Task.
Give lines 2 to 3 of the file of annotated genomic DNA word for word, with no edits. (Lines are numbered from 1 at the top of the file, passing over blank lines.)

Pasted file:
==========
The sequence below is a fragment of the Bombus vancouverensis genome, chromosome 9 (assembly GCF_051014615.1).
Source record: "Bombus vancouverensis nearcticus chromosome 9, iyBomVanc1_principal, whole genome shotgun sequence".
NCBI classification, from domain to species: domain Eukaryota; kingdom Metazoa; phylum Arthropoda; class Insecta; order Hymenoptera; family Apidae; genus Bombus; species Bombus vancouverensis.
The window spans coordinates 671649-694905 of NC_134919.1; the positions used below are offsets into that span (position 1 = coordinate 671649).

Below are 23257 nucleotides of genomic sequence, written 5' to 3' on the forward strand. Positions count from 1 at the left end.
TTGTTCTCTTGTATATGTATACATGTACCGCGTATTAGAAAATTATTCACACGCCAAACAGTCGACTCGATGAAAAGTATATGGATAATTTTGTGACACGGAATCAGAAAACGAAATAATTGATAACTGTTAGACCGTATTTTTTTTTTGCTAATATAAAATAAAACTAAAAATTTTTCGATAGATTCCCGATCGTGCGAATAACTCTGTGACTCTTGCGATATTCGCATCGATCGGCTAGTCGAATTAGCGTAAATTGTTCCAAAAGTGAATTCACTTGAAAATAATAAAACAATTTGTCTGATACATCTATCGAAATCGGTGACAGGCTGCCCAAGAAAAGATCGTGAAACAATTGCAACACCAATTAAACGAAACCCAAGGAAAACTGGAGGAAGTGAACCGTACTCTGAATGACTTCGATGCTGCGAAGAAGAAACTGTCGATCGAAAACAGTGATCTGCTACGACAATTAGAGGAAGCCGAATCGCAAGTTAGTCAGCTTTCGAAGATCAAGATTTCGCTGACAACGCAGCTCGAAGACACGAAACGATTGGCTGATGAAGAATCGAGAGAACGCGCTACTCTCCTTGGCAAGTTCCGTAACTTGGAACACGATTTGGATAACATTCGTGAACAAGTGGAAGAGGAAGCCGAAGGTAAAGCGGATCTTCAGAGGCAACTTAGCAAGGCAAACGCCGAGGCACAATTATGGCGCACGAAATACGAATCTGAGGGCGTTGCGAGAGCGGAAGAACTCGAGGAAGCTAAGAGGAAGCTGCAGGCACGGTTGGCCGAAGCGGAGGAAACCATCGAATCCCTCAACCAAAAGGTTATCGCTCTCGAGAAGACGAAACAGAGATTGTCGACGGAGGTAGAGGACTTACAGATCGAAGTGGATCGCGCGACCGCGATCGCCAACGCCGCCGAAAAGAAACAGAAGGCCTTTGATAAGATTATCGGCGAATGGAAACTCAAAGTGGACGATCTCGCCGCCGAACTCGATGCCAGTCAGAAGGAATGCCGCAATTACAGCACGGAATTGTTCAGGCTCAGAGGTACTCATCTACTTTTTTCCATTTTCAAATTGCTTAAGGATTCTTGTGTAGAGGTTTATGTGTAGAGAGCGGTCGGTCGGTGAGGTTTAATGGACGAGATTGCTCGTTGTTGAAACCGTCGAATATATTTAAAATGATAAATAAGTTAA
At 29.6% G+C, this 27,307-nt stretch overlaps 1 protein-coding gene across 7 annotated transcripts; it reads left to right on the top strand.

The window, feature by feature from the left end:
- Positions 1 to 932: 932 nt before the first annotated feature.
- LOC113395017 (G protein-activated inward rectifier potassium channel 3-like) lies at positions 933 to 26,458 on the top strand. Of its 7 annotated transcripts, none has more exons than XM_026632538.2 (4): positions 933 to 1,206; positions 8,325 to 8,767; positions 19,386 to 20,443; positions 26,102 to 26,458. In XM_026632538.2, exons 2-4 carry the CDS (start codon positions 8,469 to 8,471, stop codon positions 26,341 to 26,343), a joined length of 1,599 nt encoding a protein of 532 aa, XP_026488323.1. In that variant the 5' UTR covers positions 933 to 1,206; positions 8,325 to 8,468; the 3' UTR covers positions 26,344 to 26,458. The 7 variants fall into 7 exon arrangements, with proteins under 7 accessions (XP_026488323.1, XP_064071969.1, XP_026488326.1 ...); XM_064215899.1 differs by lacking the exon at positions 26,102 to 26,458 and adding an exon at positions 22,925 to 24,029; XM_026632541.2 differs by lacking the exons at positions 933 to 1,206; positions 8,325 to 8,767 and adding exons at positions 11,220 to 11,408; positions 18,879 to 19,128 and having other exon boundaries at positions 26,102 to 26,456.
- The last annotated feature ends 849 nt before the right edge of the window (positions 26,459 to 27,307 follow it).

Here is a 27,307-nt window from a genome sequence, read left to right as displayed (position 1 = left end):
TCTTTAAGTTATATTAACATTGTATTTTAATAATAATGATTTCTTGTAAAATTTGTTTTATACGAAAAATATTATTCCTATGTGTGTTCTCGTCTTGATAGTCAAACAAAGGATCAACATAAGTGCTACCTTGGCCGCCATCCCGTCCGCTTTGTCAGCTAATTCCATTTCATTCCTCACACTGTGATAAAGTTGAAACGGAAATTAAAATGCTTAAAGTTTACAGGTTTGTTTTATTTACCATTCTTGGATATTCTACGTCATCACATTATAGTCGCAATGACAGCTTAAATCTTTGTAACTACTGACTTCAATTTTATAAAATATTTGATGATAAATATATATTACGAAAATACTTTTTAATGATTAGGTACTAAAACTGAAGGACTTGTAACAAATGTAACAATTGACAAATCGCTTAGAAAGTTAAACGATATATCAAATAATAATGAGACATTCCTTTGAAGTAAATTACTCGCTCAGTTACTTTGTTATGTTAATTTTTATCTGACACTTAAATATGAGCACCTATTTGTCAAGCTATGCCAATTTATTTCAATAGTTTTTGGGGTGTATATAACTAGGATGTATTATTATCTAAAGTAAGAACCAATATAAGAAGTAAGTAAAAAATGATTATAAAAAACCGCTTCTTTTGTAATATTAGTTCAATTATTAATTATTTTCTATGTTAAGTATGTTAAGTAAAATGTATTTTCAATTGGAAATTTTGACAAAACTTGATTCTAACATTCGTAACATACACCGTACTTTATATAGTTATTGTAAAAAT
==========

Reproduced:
Source record: "Bombus vancouverensis nearcticus chromosome 9, iyBomVanc1_principal, whole genome shotgun sequence".
NCBI classification, from domain to species: domain Eukaryota; kingdom Metazoa; phylum Arthropoda; class Insecta; order Hymenoptera; family Apidae; genus Bombus; species Bombus vancouverensis.